Washington, D.C. – Carrier strike groups, mechanized armored columns of ground vehicles and sensitive ground sites can all be destroyed in a matter of several minutes by fast, maneuverable hypersonic weapons traveling at five-times the speed of sound.
Now – the Pentagon wants to stop them with new space sensor layer technology designed to give U.S. commanders a chance to knock hypersonic missiles straight out of the sky.
The U.S. Missile Defense Agency is now entering Phase IIa of an emerging sensor technology specifically engineered to establish a continuous “track” on approaching hypersonic missiles. It’s called Hypersonic Ballistic Missile Tracking Space Sensor (HBTSS).
“HBTSS will become a primary part of a hybrid tracking layer within the National Defense Space Architecture, which consists of systems in different orbits that provide the capability to detect and track both conventional ballistic missiles and emerging threats,” Missile Defense Agency spokeswoman Maria Njoku, told Warrior in a statement.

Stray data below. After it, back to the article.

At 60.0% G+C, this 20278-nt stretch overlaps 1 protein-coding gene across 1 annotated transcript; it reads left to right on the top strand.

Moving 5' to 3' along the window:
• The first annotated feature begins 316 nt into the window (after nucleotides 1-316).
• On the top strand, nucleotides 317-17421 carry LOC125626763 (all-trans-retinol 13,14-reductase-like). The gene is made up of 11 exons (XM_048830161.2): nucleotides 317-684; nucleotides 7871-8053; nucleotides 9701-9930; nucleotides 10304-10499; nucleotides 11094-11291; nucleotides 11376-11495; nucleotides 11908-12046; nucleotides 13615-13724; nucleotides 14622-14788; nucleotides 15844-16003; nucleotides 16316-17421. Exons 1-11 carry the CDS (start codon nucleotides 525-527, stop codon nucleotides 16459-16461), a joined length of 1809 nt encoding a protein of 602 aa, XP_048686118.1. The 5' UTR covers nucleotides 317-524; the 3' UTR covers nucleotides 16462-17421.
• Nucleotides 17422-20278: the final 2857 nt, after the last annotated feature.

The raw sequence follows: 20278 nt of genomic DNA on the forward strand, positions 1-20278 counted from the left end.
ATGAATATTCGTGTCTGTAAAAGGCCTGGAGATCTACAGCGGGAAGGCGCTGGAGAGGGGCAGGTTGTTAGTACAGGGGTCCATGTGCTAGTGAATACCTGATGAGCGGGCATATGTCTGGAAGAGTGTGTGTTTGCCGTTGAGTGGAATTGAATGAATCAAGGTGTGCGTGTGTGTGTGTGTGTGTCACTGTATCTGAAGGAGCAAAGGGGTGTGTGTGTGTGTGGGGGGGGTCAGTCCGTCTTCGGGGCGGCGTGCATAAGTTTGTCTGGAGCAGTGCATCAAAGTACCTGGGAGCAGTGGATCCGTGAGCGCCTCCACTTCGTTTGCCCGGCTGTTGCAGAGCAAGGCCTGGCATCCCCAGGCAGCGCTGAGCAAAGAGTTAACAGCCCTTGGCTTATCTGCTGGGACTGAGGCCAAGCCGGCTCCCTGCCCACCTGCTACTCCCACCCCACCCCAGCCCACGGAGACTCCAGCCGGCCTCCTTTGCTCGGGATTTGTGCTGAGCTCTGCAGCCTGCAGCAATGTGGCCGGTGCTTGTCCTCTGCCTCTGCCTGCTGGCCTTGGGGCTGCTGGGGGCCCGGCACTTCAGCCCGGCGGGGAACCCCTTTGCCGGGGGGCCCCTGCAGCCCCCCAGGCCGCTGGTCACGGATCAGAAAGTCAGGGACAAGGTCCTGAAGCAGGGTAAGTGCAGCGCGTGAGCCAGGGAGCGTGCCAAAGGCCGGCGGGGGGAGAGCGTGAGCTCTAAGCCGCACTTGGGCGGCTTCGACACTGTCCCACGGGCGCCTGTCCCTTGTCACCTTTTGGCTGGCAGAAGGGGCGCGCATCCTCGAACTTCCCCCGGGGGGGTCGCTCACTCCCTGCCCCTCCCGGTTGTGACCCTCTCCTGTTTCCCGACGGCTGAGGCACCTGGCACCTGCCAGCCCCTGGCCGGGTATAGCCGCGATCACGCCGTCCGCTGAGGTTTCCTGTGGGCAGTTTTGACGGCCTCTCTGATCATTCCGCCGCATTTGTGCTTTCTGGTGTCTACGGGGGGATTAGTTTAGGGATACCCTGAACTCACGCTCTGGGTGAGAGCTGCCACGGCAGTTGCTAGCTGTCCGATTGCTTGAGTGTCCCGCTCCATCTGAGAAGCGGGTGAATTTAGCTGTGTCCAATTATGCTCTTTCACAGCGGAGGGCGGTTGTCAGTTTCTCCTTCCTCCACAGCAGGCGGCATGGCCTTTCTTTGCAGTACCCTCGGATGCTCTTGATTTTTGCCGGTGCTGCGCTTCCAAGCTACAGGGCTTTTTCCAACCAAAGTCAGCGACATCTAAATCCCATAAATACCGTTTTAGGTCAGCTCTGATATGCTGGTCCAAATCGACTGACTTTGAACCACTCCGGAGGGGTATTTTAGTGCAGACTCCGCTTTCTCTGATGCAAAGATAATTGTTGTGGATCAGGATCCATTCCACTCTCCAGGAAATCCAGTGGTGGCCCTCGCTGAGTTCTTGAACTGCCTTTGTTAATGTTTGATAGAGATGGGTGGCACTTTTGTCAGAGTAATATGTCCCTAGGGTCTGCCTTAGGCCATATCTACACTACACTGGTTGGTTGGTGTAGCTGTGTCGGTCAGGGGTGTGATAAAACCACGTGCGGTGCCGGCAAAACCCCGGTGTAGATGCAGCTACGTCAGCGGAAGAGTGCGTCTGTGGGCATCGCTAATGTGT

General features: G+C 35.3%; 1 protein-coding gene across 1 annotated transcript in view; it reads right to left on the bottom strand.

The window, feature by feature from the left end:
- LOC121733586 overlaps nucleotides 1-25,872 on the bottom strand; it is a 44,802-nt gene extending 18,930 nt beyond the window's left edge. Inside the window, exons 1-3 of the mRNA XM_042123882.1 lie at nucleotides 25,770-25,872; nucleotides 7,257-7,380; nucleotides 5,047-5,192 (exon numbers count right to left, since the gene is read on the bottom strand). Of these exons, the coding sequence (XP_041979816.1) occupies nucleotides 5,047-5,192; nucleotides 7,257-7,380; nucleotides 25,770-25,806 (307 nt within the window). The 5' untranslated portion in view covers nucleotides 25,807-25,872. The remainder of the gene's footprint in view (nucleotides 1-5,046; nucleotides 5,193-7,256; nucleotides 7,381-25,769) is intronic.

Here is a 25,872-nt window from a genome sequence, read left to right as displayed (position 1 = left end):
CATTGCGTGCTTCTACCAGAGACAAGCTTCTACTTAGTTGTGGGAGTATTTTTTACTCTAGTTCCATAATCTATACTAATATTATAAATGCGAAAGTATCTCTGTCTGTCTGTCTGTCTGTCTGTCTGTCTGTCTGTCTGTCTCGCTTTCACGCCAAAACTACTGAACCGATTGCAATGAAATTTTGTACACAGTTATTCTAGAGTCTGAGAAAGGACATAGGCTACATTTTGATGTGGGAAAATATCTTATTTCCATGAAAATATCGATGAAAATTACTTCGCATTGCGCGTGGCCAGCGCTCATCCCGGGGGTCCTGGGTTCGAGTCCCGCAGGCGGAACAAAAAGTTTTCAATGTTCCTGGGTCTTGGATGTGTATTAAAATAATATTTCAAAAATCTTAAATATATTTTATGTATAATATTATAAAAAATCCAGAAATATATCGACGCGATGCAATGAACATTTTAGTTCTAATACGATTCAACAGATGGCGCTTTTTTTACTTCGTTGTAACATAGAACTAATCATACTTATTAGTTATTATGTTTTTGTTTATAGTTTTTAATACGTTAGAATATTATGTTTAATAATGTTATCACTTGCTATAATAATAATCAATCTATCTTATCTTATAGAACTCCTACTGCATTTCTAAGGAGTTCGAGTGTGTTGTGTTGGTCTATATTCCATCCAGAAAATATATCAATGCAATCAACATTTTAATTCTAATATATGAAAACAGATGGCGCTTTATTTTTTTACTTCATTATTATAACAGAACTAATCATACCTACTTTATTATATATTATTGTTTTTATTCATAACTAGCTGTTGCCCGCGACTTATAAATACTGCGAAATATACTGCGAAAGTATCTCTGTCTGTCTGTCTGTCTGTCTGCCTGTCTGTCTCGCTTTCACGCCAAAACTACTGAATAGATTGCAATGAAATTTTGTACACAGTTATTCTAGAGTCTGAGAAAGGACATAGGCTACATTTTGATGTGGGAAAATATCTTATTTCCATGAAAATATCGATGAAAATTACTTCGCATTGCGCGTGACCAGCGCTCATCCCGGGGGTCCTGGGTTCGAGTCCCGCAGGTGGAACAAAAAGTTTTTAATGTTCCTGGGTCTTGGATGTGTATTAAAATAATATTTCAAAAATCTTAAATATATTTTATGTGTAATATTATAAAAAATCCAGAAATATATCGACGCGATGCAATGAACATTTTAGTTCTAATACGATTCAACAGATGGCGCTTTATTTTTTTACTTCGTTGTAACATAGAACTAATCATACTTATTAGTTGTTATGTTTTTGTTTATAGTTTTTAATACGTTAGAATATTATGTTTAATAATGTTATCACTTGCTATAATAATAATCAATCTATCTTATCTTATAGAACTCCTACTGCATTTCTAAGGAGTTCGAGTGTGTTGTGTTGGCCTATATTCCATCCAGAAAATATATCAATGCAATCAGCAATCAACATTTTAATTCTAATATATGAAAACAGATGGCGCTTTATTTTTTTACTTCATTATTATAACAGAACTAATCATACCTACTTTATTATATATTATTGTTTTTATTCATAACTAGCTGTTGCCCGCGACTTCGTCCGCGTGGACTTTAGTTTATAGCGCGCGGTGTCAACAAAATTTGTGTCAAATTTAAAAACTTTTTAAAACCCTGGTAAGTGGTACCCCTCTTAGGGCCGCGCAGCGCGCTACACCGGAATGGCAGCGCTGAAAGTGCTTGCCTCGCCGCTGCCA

Hypersonic weapons are no longer a somewhat distant future prospect. They are here and fast-evolving toward new levels of lethality. It is well known that the Pentagon has been fast-tracking a range of fast-moving hypersonic weapons programs, many of them now at mature levels of performance. It is also well known and widely discussed that some U.S. rivals, Russia and China, in particular, are possibly ahead of the U.S. when it comes to the development and testing of these weapons.
The weapons not only travel at 5-times the speed of sound but also maneuver in flight, at times traveling along the edges of the earth’s atmosphere to descend upon targets with overwhelming destructive speed.
While many applications are still evolving, hypersonic attack possibilities have few limits, bringing the prospect of nearly instant air, land or sea-fired attacks nearly impossible to defend. Commanders facing missile attack typically know the flight time, trajectory and potential impact point of approaching ballistic missiles and are able to use the little time available to decide which elements of a layered defense might be needed to destroy an attack. While current ICBM and missile attacks of course still present response-time challenges, the weapons are known by defenders. An ICBM, for example, will need about 20-mins to travel through space, allowing sufficient time for defenders to launch one or two Ground-Based Interceptors. Hypersonics radically change this equation, bringing an exponential decrease in defensive response time.